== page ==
The International Court of Justice (ICJ) in The Hague was due on March 6 to hear Ukraine's case seeking a legal halt to Moscow's support for pro-Russian rebels in Donbas and Crimea.
Rulings of the United Nations' highest court, whose judges hear disputes between states, are final and binding, but the ICJ has no means of enforcing them. In view of Russia's defiance of international condemnation of its actions in Ukraine since 2014, a subsequent ruling is likely to have little effect on Moscow.
Russia annexed Ukraine's Crimean Peninsula in March 2014 and later that year began to provide support for separatists in the eastern Donbas region. Ukraine accuses Russia of supporting terrorist groups in East Ukraine and Crimea in violation of UN conventions against terrorism.
However, Moscow has denied any official involvement in East Ukraine and said it "intends to employ all possible means of legal defence" in the ICJ case.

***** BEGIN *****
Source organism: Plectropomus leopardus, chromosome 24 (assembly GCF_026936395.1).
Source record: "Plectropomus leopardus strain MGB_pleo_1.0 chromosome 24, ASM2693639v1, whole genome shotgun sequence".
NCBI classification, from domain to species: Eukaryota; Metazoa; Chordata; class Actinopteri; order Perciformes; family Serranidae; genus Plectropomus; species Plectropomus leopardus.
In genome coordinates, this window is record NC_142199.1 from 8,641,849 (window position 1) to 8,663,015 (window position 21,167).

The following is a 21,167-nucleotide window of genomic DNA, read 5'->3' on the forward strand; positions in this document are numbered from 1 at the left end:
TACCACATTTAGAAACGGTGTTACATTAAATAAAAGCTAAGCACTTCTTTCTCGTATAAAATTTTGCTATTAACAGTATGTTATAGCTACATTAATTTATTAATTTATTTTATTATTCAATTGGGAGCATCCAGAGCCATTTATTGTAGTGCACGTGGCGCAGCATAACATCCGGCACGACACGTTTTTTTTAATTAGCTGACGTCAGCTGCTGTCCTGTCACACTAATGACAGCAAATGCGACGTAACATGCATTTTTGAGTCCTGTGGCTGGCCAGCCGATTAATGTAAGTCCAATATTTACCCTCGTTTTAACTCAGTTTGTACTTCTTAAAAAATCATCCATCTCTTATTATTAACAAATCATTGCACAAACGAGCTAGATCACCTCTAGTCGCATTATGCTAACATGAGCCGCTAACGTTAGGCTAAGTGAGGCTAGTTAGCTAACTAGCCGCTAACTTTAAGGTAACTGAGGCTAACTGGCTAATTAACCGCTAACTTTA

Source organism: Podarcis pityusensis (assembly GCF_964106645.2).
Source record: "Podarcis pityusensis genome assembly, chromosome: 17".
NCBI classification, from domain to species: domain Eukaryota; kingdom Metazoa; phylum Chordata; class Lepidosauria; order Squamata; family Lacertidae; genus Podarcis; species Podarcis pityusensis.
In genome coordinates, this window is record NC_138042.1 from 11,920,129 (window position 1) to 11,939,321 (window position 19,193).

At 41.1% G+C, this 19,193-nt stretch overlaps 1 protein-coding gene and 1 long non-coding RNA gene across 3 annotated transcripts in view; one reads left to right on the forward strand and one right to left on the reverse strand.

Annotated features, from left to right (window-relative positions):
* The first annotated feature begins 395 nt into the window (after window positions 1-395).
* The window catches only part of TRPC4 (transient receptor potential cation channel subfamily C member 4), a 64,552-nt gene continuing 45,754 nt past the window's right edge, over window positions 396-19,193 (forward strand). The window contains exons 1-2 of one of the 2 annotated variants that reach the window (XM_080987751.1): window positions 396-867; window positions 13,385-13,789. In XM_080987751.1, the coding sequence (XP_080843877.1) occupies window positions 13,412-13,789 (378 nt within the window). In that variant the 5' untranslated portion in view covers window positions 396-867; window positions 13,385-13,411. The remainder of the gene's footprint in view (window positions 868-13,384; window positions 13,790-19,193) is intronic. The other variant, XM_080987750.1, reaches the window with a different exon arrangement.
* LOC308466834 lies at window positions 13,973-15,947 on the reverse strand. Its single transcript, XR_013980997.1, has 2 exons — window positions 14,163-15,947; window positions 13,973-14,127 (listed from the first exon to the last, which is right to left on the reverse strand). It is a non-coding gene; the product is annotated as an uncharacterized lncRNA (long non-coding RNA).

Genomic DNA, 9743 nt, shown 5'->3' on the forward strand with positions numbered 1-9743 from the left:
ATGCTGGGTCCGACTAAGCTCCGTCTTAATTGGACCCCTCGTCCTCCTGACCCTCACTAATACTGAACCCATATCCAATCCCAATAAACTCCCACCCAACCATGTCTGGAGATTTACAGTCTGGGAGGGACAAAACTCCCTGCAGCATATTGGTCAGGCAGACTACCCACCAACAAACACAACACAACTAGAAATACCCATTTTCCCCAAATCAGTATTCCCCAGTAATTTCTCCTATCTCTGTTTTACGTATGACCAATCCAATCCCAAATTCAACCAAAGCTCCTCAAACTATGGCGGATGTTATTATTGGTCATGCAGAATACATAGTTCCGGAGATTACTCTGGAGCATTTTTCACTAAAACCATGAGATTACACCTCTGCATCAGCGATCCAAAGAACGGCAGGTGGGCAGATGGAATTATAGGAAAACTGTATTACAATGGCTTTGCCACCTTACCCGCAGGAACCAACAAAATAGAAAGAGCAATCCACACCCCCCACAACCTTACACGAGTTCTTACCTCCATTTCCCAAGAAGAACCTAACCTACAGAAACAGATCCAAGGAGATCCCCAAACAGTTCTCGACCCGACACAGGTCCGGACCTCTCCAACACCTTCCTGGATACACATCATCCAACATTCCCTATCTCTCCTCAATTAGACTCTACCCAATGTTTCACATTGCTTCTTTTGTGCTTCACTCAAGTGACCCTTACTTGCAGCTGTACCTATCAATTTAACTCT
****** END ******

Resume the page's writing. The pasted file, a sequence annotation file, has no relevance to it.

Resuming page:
A senior Russian official was quoted by state news agency TASS as saying that the Russian delegation in The Hague will include 35 people.
On March 6-9, the first round of hearings, mostly consisting of procedural matters, is to run.
Following a short armed conflict between Russia and Georgia in August 2008, the Caucasus republic brought a similar case against its larger neighbour. But ICJ ruled in 2011 that it had no jurisdiction, an argument that Russia may use this time, too, according to observers.
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